To learn more about Monte de S.Lourenço and interpret all the geographical and archaeological area of the municipality, we should visit the Interpretation Centre of São Lourenço, a cultural center holding exhibitions and services. From the Interpretation Centre, visitors can set out to discover the local history, with visits to the "Castro" (hill fort) of S.Lourenço, as well as the remaining historical and archaeological heritage of Esposende, with particular emphasis on the archaeological wealth of the plateau of Vila Chã. The two exhibition areas of the Interpretation Centre establish a connection between the past, present, and future. The Centre features topics such as the evolution of territory and man, stimulates the discovery of the modus vivendi of 2000 years ago, namely animals and plants used by the Galicians, and awakens the value of Archaeology through the exhibition of objects of ancient human occupation.
The S. Lourenço Hill Fort was built by Iron Age peoples on top of one of the elevations of the fossil cliff - a rocky chain that lies parallel to the line of the Atlantic coast. The mount where the Hill Fort is set underwent Christianisation - quite common in monuments of this nature - through the construction of a chapel in the ancient acropolis, the Chapel of S. Lourenço. The old buildings of the settlement were destroyed over the centuries (a large part of their original extent), mainly due to stone exploration and ground leveling. Still, we can have an idea of what the settlement would be like at the time of its construction: it was protected by two ramparts, and the original sub-circular dwellings occupied the rocky ledges of the cliff.
Romanisation brought the rectangular shape of the dwellings, tegula (Roman roof tile), Roman ceramics produced in distant places, and coins. In fact, we were able to identify a Roman treasure of nineteen silver coins of the Republican era, and a Constantine coin from the 4th century AD. This latter finding proves the use of the settlement at a later stage, around the mid-first millennium.
Reaching the top is not an easy task, but by car, we hardly notice the ascent. However, less than half a century ago, it meant for many a three-kilometer ascent, which did not prevent the people of the neighborhood from coming to S.Lourenço since at least the 16th century (last information known on this chapel).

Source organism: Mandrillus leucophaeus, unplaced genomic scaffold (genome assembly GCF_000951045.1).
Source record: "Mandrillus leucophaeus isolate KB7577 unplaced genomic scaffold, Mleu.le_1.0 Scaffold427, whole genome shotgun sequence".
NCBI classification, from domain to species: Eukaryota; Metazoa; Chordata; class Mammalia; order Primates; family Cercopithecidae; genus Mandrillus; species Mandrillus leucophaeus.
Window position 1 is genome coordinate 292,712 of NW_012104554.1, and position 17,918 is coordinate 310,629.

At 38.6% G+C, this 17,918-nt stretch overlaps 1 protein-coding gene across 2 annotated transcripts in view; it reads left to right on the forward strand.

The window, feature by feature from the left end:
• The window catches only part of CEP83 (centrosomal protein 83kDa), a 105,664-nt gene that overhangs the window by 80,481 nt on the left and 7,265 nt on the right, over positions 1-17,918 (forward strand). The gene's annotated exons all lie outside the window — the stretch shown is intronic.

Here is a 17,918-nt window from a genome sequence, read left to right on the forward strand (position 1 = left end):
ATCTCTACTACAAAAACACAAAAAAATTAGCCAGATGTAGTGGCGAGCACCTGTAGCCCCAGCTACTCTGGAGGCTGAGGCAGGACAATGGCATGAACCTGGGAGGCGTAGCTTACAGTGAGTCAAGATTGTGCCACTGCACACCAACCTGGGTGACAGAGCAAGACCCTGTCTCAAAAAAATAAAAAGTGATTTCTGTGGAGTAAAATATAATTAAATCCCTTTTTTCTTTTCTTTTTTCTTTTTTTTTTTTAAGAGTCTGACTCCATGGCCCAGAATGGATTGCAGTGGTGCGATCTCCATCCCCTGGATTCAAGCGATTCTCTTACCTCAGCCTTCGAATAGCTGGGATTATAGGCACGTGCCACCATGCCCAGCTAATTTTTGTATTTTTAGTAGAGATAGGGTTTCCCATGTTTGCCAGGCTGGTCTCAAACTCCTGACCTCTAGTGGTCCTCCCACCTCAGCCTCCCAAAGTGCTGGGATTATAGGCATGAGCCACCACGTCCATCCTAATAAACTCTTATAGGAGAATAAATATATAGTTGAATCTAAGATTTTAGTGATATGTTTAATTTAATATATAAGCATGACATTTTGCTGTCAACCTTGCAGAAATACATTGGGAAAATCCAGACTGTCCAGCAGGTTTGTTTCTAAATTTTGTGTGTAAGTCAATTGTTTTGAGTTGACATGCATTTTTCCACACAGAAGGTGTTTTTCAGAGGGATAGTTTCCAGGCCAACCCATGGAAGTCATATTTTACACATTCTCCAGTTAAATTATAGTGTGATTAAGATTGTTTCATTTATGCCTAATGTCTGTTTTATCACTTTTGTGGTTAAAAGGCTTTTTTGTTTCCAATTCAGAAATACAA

In the vicinity of the Hill Fort, we will find the Chapel of S. Lourenço, where we can admire the scenery from the viewpoint. The current chapel, built in the 1940s, replaced another much older temple, probably dating to the 15th or 16th century. This is a rectangular and simple temple with the facade facing west, with two sacristies and a bell tower on the western facade. The promises that devotees come here to fulfill relate to maladies of the head, teeth and of therapeutic nature.
The viewpoint of S.Lourenço is a privileged place since it overlooks a great part of the town! This is one of the highest points of the fossil cliff - this cluster of rocks that separate the coastal plain from the first reliefs on the eastern side. Towards the sea, we can extend the view up to Esposende and Fão, and, if the Atlantic mist does not impair our vision, we can see the famous "Horses of Fão" - always whipped by the waves, and covered in white foam when the sea is more agitated. If we look towards inland, to the line marked by the Cávado River, we realize its sinuous and fertile passage through the fields, proving them with life and freshness. A little further, we can see the windmills of S. Félix. Nearby, there is another hilltop as the one where we are now, Monte de Faro. Nevertheless, the landscape to the east also has its charms. For more than three dozen kilometers, if the weather is in our favor, we can distinguish a great part of the topography of this side of Minho up to Sameiro in Braga. Towards the north, another high point, we see another fossil cliff promontory, Monte do Facho.
The tumulus or Dolmen of Rapído lies next to the municipal road linking the parish of Vila Chã to Antas. It is inserted in a megalithic set formed by three tumuli. This monument consists of an earth mound covering a well maintained and very modest dolmen. It is comprised of a small burial chamber, defined by nine orthostats with a rather low passage, which still presents the two horizontal stone slabs on top. Some orthostats display some traces of rock engravings. This monument dates to the 3rd millennium BC and was built by people who were mainly devoted to herding activities. The dolmens or portal tombs were the deposition site of the dead.
These monuments had a burial chamber formed by megaliths - orthostats - vertically placed or attached, covered by large stone slabs. Then, the whole set was covered with earth, forming a flattened dome. In addition, this mound, also called "tumulus", was often covered with small stones - known as "cuirass".
The tumulus or Dolmen of Portelagem is one of the monuments of the Portuguese north coast that is most often referenced in specialized literature. It presents a burial chamber composed of nine granite orthostats and part of the horizontal slab. It holds the remains of a small passage, and there are small stones from the counterfort surrounding the walls of the chamber that are still visible. The monument also reveals faint traces of rock engravings. Regarding its remains, it is worth mentioning a ceramic vase and several arrowheads and flint knives.